"It was difficult to explain exactly what we were seeing, because it's a very complex and totally different system to anybody else's" Charlie Whiting
It was Ferrari's strong pace there that prompted all the talk of a clever double battery system, and an investigation from the FIA about what the Maranello team was up to.
While Ferrari was given the all clear, it has not stopped ongoing interest in what the team is doing, especially because the fact the governing body took a while to get to the bottom of its system shows how complex it must be.
Speaking at the Monaco GP, F1 race director Charlie Whiting offered two snippets of information that fit in perfectly with the 'free' energy theory that Rosberg has put forward.
The first was about Ferrari having a unique battery arrangement.
"Other systems treat their battery as one. Ferrari, it's one battery, but they treat it as two," said Whiting. "That's the fundamental difference, I don't think it's a secret I'm giving away there."
The other was that the key area of focus for the FIA in its investigations related to energy going into the MGU-K. No mention was made of how much energy was being sent out of it, which suggests there was no concern about the levels of power being deployed going over the 120kW limit.
"We really have been trying to get to the point where we are entirely satisfied that the power being delivered to the MGU-K is correct," said Whiting.
"It was difficult to explain exactly what we were seeing, that's what we kept going through with Ferrari, because it's a very complex and totally different system to anybody else's."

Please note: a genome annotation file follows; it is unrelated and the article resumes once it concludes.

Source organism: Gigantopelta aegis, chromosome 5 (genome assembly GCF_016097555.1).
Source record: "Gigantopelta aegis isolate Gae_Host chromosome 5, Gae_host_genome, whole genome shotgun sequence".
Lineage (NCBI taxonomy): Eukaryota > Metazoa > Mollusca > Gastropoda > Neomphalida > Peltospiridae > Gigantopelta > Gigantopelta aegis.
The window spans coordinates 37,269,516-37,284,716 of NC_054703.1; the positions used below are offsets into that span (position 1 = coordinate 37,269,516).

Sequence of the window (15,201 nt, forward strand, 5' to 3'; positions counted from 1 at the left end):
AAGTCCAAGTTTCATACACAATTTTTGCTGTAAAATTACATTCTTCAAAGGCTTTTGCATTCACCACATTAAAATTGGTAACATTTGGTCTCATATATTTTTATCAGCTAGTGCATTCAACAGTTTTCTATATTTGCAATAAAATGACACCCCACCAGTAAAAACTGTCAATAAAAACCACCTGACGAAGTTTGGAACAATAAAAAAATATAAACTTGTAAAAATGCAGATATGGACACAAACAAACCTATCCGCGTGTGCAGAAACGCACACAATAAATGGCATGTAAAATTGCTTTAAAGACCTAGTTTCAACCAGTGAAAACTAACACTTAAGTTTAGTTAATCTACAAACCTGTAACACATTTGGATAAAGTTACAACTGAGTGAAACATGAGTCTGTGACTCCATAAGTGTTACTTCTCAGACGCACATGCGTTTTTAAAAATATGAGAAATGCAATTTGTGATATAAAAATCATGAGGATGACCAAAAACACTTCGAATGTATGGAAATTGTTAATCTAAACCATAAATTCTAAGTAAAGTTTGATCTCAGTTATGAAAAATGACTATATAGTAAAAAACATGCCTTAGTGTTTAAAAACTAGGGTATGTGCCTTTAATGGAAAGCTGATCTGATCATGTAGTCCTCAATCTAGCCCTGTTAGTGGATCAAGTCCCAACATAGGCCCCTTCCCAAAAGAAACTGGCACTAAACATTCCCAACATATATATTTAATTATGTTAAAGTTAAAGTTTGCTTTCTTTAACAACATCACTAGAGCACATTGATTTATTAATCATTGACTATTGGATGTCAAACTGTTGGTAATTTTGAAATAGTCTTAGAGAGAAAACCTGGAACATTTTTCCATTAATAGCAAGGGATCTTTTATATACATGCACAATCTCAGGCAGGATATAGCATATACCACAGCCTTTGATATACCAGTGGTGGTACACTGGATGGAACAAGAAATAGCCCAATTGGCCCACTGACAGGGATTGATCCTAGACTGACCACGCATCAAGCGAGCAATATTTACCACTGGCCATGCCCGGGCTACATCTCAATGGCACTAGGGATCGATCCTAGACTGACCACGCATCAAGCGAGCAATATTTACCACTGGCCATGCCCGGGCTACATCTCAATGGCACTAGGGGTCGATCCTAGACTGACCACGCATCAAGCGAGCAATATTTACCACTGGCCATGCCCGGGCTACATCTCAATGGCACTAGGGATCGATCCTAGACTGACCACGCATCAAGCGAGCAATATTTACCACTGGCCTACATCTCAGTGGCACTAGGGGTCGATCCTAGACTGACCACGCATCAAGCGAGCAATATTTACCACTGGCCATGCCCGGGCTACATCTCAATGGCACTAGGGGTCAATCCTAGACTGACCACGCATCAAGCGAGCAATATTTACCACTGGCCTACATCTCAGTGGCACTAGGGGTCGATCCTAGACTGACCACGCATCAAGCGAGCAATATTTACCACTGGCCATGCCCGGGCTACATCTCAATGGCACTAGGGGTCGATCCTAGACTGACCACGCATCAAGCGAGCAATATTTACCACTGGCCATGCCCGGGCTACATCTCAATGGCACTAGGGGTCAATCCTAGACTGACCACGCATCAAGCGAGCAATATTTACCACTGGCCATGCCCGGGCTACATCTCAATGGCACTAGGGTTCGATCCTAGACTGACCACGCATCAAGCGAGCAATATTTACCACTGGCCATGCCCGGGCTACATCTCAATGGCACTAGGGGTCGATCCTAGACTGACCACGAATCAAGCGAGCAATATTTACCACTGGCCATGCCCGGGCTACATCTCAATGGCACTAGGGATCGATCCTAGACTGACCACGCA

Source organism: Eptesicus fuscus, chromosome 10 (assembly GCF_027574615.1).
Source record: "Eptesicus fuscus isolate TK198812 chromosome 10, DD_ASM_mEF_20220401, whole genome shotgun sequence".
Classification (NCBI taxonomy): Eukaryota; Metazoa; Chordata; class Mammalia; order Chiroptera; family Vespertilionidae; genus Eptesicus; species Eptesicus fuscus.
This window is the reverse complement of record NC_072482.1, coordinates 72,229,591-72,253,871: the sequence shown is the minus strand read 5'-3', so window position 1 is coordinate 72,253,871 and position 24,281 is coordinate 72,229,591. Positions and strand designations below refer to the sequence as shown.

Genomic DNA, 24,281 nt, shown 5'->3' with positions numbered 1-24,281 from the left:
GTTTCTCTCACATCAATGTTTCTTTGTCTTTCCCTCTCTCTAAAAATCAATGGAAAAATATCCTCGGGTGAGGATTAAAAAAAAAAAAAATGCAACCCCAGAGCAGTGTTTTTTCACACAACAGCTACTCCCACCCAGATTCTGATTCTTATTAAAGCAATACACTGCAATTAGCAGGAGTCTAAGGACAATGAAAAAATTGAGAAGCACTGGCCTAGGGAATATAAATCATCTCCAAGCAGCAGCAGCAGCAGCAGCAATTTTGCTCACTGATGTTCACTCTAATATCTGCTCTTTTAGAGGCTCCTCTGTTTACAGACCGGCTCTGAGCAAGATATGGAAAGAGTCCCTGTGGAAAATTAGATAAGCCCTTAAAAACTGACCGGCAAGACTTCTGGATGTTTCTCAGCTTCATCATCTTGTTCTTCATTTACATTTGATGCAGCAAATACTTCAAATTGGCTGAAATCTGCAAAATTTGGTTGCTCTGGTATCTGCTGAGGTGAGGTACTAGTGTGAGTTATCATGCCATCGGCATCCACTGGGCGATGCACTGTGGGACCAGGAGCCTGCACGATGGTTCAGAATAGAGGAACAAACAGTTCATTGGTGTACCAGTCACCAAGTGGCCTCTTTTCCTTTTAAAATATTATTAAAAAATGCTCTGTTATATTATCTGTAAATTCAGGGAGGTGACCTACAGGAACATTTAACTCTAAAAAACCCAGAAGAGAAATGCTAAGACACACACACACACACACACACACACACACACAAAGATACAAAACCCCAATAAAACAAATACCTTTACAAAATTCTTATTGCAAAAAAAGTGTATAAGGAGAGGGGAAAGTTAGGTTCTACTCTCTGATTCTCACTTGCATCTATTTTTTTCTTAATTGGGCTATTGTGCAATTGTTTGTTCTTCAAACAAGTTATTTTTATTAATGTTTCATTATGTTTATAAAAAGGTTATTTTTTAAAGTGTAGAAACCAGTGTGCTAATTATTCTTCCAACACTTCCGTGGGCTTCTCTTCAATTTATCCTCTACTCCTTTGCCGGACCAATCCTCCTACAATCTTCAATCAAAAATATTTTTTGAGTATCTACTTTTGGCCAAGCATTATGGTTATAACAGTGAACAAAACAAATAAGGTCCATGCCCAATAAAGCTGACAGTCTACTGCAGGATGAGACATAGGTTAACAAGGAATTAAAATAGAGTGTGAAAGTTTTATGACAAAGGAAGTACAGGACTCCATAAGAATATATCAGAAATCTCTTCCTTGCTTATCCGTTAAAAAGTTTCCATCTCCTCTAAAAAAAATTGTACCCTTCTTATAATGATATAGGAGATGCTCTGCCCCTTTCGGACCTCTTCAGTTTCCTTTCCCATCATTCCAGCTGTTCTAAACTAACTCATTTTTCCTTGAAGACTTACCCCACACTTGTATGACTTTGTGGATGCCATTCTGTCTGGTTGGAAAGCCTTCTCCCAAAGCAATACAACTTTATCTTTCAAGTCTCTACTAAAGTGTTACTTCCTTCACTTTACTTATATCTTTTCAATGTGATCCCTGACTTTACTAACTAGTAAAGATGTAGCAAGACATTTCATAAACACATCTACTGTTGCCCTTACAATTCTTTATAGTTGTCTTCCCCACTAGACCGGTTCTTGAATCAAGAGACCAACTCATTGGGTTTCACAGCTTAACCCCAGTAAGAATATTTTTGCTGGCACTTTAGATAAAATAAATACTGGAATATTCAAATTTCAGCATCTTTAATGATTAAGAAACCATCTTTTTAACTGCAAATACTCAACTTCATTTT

In a world as complex and secretive as F1, there will be no confirmation that a clever 'free energy' trick between the MGU-H and MGU-K system has been key to Ferrari's recent progress.
Indeed, if it were an easily understood thing, then Ferrari's rivals would swiftly have copied it. Instead, it's all guesswork as to what each of the manufacturers is up to.
Could such a system be a part of Ferrari's ongoing strong form? Almost certainly. Is it the single answer for why Ferrari has been so strong? Definitely not.
Even reflecting on Silverstone, let's not forget Ferrari has moved away from a shorter wheelbase car this season so it did not suffer the kind of deficits it has had in the past at such high-speed tracks. It certainly was not all engine related.
As F1 heads to the German GP, and Mercedes licks its wounds after seeing Ferrari take and extend the championship lead in recent races, it was interesting to hear Toto Wolff's declaration earlier this week about the form of the two teams over F1's triple header.
"While we didn't maximise on points, we did bring the quickest car to all three races," said Wolff.
This weekend, at a Hockenheim track where braking is above average and there should be no problems with derating, it will be fascinating to see if there is much of a performance swing again between Mercedes and Ferrari.
If there is and things edge back to Mercedes, that could offer yet more of a clue as to what is going on.
And, two weeks on from Silverstone, Mercedes will need no reminding what victory would mean a few kilometres away from its road car base - and right in Vettel's backyard.